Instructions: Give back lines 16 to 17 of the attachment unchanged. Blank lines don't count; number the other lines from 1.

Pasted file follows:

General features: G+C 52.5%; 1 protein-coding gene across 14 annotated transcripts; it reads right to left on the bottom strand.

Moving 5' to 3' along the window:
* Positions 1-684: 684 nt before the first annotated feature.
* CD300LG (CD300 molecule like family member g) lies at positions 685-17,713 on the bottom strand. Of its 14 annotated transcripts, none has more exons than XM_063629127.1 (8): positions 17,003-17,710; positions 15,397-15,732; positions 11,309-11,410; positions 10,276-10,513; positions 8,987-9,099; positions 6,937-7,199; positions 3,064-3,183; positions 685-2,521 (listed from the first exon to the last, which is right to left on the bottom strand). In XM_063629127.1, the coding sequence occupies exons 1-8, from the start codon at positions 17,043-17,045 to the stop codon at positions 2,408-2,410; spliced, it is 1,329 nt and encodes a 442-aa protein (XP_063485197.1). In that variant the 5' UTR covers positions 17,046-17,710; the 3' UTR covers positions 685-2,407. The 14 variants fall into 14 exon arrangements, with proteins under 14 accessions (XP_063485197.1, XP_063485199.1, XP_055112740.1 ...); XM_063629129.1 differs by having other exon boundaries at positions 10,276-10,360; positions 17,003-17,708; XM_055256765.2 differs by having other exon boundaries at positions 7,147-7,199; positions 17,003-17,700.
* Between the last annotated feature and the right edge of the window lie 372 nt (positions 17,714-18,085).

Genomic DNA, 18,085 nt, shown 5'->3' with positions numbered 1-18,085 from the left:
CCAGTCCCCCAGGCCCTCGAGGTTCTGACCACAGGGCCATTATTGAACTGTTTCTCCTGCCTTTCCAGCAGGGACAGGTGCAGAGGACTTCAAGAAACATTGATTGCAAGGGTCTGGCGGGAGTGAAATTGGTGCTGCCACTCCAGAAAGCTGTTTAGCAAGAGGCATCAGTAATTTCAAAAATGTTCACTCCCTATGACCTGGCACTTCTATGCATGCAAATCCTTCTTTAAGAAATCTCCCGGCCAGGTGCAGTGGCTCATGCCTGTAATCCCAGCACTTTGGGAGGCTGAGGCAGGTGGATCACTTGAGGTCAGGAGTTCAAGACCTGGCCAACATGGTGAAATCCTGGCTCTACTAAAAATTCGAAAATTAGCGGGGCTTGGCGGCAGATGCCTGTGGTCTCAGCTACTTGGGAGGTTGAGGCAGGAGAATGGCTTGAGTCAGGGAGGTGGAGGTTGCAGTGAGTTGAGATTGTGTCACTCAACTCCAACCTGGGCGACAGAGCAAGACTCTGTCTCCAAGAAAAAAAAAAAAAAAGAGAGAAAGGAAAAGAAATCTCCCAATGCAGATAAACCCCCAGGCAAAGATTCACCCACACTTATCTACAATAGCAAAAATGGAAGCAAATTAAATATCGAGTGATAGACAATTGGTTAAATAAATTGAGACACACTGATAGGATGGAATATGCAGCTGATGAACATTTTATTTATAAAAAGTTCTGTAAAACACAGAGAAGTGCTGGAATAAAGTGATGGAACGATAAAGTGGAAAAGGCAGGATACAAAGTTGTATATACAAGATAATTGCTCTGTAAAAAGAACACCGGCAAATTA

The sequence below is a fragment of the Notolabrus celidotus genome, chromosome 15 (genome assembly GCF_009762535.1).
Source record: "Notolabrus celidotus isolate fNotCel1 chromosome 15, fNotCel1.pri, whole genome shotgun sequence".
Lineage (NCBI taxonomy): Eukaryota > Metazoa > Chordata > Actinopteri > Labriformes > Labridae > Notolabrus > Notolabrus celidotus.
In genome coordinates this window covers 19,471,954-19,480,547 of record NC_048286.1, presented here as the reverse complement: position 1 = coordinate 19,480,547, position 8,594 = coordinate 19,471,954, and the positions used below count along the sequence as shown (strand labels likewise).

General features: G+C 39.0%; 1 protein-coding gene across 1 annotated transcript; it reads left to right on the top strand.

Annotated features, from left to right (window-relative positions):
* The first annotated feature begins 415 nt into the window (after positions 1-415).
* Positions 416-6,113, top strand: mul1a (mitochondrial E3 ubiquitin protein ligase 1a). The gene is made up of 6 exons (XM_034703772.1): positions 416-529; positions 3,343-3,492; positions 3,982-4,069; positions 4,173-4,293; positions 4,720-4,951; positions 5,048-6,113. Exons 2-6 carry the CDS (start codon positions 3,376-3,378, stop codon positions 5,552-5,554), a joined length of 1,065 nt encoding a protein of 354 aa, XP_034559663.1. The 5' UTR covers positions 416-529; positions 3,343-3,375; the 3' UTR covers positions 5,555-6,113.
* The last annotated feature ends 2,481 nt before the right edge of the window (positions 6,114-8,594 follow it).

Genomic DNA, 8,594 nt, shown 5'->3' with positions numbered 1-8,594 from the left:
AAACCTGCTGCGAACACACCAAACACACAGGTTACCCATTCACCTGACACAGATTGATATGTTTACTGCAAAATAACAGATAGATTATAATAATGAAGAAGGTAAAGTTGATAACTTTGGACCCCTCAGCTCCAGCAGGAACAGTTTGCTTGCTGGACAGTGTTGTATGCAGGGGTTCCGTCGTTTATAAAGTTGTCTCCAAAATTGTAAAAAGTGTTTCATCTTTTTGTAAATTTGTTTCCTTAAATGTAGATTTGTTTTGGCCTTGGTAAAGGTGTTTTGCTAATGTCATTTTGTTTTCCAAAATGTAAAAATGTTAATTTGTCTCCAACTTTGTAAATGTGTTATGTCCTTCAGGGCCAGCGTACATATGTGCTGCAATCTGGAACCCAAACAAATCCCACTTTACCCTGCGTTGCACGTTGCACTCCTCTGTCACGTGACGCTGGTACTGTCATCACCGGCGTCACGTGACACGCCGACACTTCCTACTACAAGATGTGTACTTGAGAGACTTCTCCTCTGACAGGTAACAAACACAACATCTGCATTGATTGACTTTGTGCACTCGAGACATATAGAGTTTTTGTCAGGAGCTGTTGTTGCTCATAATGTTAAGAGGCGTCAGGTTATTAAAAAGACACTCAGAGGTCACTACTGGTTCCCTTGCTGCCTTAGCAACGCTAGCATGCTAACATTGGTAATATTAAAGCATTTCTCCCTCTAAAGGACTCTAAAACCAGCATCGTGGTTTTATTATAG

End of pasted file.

* The last annotated feature ends 2,481 nt before the right edge of the window (positions 6,114-8,594 follow it).

Genomic DNA, 8,594 nt, shown 5'->3' with positions numbered 1-8,594 from the left: